Without getting too technical, the team developed a method for an MS-DOS emulator to be smoothly embedded in an everyday web browser, then cobbled together an impressive array of games you can play, for free, with nothing more than a couple quick clicks. All the big names — the aforementioned Trail (Sandy died of consumption!), plus hits like SimCity, Prince of Persia, Wolfenstein and Street Fighter II — are there. But the real juice is in the more obscure titles, many of which I hadn’t come across in years.

Which brings us to why we’re talking about this on Food Republic. This collection touches on a diversity of genres, so much so that 4 million fans and counting have given it a whirl. Sprinkled throughout all the action, adventure, war, sports and fantasy titles are a number of games with an unmistakable culinary approach. Here are 10 of the best food-and-drink games of the Archive’s MS-DOS game library. Be sure to have plenty of snacks, and plenty of spare time, on hand before diving in.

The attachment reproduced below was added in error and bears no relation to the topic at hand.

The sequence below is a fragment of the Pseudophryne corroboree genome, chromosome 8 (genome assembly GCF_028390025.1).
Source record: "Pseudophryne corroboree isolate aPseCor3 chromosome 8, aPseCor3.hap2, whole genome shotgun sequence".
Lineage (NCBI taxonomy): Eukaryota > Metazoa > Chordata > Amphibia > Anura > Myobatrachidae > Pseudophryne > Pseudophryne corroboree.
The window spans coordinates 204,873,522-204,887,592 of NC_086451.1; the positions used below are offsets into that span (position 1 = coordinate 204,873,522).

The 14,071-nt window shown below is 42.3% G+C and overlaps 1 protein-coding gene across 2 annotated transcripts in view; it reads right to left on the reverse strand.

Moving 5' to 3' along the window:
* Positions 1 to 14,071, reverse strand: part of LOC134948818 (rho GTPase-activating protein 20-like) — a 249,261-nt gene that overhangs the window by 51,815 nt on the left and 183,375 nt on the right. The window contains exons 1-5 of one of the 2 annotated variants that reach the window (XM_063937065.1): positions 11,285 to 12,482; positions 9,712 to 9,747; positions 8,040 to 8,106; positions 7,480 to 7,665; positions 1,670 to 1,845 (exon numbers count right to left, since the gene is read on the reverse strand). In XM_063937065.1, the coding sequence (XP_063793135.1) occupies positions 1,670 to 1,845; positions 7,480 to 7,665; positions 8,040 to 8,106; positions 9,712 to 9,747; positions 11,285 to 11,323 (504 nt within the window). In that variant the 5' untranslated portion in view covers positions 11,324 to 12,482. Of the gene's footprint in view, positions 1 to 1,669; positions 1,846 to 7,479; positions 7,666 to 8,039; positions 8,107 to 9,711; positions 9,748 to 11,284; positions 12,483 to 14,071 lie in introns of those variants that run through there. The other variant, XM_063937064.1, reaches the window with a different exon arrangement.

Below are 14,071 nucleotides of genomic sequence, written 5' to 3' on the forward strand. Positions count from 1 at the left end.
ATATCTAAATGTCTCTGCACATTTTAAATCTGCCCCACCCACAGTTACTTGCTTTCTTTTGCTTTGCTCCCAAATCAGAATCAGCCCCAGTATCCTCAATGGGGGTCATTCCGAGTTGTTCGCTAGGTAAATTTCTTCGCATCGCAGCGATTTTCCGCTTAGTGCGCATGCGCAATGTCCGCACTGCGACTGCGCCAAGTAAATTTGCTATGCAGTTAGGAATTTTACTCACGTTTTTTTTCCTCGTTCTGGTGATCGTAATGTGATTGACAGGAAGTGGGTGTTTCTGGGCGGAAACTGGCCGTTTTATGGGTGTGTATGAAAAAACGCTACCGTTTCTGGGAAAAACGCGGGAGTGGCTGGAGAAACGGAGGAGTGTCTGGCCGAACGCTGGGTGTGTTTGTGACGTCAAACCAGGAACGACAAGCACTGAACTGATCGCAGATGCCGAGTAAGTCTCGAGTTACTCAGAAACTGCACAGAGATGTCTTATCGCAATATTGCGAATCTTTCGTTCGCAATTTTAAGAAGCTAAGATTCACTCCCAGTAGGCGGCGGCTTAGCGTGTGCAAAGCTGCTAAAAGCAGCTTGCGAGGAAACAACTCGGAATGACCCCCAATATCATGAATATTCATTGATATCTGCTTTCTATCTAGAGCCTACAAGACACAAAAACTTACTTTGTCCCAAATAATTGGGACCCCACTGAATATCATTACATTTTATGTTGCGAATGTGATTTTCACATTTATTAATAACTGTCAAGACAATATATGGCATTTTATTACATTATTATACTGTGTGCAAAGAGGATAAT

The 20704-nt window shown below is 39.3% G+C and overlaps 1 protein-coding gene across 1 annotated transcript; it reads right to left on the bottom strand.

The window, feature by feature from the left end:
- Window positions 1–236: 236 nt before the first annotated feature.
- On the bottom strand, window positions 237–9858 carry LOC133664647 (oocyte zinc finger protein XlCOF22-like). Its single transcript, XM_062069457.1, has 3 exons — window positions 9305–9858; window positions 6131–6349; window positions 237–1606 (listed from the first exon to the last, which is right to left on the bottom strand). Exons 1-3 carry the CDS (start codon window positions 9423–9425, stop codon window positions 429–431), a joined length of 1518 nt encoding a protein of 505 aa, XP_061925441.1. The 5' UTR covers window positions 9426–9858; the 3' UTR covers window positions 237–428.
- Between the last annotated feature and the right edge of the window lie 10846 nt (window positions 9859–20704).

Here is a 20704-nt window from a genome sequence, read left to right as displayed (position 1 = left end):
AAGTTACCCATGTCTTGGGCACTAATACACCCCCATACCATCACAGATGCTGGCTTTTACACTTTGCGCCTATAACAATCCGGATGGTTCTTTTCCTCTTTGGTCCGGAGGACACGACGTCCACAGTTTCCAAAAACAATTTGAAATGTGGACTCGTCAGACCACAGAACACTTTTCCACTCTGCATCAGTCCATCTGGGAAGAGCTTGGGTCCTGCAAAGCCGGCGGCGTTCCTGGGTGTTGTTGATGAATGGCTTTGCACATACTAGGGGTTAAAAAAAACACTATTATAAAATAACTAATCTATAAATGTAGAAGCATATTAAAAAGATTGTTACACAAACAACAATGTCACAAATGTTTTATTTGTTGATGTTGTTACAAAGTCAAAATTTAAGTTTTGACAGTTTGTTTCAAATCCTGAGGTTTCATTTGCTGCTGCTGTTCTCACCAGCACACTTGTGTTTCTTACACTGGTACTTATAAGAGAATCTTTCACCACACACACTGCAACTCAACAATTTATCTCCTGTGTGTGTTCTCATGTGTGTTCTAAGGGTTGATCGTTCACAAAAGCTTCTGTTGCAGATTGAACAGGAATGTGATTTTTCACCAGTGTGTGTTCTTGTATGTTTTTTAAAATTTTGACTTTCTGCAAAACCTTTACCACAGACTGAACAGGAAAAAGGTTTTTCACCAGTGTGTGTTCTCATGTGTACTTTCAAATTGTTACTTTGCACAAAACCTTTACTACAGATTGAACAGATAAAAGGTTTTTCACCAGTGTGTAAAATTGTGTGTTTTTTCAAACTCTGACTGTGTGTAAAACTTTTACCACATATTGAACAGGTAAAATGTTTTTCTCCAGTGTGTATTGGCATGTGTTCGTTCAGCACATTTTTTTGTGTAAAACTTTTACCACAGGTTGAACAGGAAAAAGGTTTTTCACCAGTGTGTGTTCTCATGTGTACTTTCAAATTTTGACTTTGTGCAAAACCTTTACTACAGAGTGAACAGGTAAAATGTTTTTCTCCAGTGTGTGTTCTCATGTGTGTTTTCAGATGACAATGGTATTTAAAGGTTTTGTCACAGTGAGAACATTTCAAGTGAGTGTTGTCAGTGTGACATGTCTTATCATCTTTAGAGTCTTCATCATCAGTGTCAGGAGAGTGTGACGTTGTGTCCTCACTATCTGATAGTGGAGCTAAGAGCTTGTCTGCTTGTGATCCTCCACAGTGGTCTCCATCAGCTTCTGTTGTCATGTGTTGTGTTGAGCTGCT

A spoon is your trusty weapon in the game Chex Quest.

1. Chex Quest (1996)
Do you ever find yourself playing a blast-’em-up and wishing it were more stridently cereal-themed? This Chex-sponsored first-person shooter is for you. The world’s been invaded by disgusting, booger-like creatures called Flemoids, and it’s up to you, armed with a variety of weapons (a spoon being your last resort), to stop them from consuming all of humanity’s food. Zapping interloping aliens into piles of goo — part of this complete breakfast!

2. Avoid the Noid (1989)